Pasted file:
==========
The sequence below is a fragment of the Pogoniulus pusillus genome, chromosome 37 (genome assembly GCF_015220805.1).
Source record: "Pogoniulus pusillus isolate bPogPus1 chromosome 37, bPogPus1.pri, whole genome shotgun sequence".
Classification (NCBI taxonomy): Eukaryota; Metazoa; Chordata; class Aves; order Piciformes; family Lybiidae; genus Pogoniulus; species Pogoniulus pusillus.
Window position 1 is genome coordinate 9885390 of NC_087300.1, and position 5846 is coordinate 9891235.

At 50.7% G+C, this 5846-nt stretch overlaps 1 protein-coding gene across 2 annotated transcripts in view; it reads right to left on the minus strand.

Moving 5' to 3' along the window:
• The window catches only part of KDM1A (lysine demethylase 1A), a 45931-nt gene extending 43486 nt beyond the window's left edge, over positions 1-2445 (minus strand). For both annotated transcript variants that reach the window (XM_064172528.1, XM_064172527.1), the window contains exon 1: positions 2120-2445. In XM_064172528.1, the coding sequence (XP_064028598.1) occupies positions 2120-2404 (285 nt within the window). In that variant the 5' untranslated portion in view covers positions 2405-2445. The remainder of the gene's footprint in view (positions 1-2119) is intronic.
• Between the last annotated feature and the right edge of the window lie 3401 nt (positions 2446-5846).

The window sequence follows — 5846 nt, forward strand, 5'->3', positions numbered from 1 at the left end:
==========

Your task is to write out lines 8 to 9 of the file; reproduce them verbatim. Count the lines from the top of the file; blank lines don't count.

• Between the last annotated feature and the right edge of the window lie 3401 nt (positions 2446-5846).

The window sequence follows — 5846 nt, forward strand, 5'->3', positions numbered from 1 at the left end: